I will spare you the details of the misunderstanding. Suffice it to say that the project began in the laundry room of a comfortable, old-fashioned Maine mansion. In the classic deep double sink, embedded like a pair of champagne bottles in outsized buckets of ice, were two large fish. Two very large fish. One of them measured three feet eight inches. The other was longer. Both were commensurately plump.
The monsters were destined to become cold salmon with green mayonnaise for seventy wedding guests. It was my job to cook them. It was not required that I cook them whole. It wasn’t even suggested. One can only suppose the devil made me do it.
After all, it stands to reason that anyone not actually possessed would have poached the salmon in pieces, then reassembled the parts. A bit of decor in appropriate places and nobody the wiser.
But there’s something about the challenge of cooking creatures that size that excites the latent vanity of even the most modest chef. When the chef is not any too modest, and when her employer is also a skilled cook and contemplator of challenges, the result is bound to be something like Poached Salmon a la Bathtub.
The fish were served proudly seamless, glistening with aspic and wreathed with nasturtium flowers a tour de force of no mean proportions for which we garnered much congratulation.
The inspiration came from dimly remembered stories about how the Indians lived. According to the leader of my old Brownie troop, the Indians had cooked large objects in hollowed logs filled with water. They heated the water by dripping hot stones into it. We did exactly the same thing, lowering rather than dropping the stones, in deference to the bathtub, and adding wine, lemons, etc., which the Indians did not.
If you acquire a large fish and wish to follow our example, you will need:
1. A bathtub. It has to be porcelain, uncracked and unchipped in the business section, so you can scrub it clean enough and so it won’t melt when you put the stones in. It should be small, so as to require the smallest amount of water and seasonings. And it should be close to the kitchen, for obvious reasons. (Allow me, on the basis of experience, to suggest that a bathtub on the second floor at the top of a narrow flight of rickety stairs is not a good idea.)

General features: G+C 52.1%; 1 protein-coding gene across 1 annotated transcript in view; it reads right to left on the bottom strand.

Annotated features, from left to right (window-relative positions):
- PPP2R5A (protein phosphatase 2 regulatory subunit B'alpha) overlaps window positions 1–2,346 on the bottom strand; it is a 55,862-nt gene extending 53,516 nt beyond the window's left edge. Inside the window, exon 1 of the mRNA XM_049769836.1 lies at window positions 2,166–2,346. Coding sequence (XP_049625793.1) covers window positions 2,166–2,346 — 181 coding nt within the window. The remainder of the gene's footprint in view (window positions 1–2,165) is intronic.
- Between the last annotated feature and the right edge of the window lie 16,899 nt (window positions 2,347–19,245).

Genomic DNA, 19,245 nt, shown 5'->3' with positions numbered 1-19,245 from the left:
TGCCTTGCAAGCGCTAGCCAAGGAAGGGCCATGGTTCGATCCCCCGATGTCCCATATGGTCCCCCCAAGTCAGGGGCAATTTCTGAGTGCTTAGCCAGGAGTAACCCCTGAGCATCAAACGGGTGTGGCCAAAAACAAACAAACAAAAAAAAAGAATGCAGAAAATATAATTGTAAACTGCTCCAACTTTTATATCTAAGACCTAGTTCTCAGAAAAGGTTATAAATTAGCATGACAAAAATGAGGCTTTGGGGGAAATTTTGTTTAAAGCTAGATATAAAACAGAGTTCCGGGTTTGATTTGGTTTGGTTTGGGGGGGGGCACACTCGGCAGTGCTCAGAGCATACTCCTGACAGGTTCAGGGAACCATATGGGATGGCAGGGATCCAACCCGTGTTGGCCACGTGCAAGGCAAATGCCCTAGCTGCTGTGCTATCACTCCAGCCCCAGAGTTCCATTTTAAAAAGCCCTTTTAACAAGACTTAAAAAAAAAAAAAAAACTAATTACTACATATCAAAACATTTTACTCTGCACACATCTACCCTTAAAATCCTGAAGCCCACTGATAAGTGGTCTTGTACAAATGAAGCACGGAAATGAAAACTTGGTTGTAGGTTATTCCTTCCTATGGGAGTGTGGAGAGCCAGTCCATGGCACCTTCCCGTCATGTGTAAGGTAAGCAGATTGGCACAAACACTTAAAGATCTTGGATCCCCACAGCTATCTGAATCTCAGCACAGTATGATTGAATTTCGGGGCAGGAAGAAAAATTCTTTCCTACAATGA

2. Rocks. These should be cobbles, granite, brick, or another explosion proof material. They shouldn’t weigh much more than five or six pounds, since you must handle them when they’re hot.
3. A support for the fish. This could be a section of bookshelf wrapped well in tinfoil, a large grill from a barbecue unit, or any big sheet of something rigid that isn’t poison or peculiarly flavored and doesn’t weigh much. You need it to support the fish while it cooks and while it cools. It needn’t be exactly fish length, especially if you wind the fish tight enough with...
4. Cheesecloth, lots of cheesecloth.
You will need the seasonings that are commonly used with poached fish lemons, peppercorns, mustard and/or coriander seeds, celery, carrots, onions, parsley, and of course, white wine. You can make a proper court-bouillon if you are feeling ambitious, but a big fish means a lot of liquid, and it’s not really necessary. You will, however, need at least enough of the seasonings to stuff the fish partially.
Be sure there are plenty of tea towels, pot holders, and similar articles on hand. Start thinking about a presentation platter. We were able to use the marble top of a Victorian hall table, but only because someone strong enough to lift it happened to be handy.
Having someone strong and long-armed to help is a good idea in general. Otherwise, just lowering the salmon into its waiting bathtub takes a bit of engineering.